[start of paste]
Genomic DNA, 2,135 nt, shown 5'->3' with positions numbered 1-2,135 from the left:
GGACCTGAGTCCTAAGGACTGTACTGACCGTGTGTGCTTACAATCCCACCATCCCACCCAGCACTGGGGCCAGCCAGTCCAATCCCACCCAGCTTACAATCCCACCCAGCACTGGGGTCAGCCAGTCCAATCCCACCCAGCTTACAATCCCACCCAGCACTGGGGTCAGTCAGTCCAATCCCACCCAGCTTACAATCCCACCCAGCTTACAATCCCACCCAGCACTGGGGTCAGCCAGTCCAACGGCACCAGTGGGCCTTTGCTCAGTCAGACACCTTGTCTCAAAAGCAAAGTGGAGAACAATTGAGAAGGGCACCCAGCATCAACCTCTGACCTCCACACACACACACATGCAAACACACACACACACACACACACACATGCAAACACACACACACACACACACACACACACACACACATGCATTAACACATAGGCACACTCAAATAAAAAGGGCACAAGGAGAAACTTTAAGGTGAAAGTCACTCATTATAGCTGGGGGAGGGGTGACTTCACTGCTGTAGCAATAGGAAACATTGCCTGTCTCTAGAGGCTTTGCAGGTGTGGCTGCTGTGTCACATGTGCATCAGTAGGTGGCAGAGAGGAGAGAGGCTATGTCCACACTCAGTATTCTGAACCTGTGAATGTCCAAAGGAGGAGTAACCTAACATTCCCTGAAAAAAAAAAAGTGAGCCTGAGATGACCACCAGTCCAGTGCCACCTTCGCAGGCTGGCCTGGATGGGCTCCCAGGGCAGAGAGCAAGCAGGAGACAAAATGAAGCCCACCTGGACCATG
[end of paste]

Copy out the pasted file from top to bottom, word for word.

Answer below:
Genomic DNA, 2,135 nt, shown 5'->3' with positions numbered 1-2,135 from the left:
GGACCTGAGTCCTAAGGACTGTACTGACCGTGTGTGCTTACAATCCCACCATCCCACCCAGCACTGGGGCCAGCCAGTCCAATCCCACCCAGCTTACAATCCCACCCAGCACTGGGGTCAGCCAGTCCAATCCCACCCAGCTTACAATCCCACCCAGCACTGGGGTCAGTCAGTCCAATCCCACCCAGCTTACAATCCCACCCAGCTTACAATCCCACCCAGCACTGGGGTCAGCCAGTCCAACGGCACCAGTGGGCCTTTGCTCAGTCAGACACCTTGTCTCAAAAGCAAAGTGGAGAACAATTGAGAAGGGCACCCAGCATCAACCTCTGACCTCCACACACACACACATGCAAACACACACACACACACACACACACATGCAAACACACACACACACACACACACACACACACACACATGCATTAACACATAGGCACACTCAAATAAAAAGGGCACAAGGAGAAACTTTAAGGTGAAAGTCACTCATTATAGCTGGGGGAGGGGTGACTTCACTGCTGTAGCAATAGGAAACATTGCCTGTCTCTAGAGGCTTTGCAGGTGTGGCTGCTGTGTCACATGTGCATCAGTAGGTGGCAGAGAGGAGAGAGGCTATGTCCACACTCAGTATTCTGAACCTGTGAATGTCCAAAGGAGGAGTAACCTAACATTCCCTGAAAAAAAAAAAGTGAGCCTGAGATGACCACCAGTCCAGTGCCACCTTCGCAGGCTGGCCTGGATGGGCTCCCAGGGCAGAGAGCAAGCAGGAGACAAAATGAAGCCCACCTGGACCATG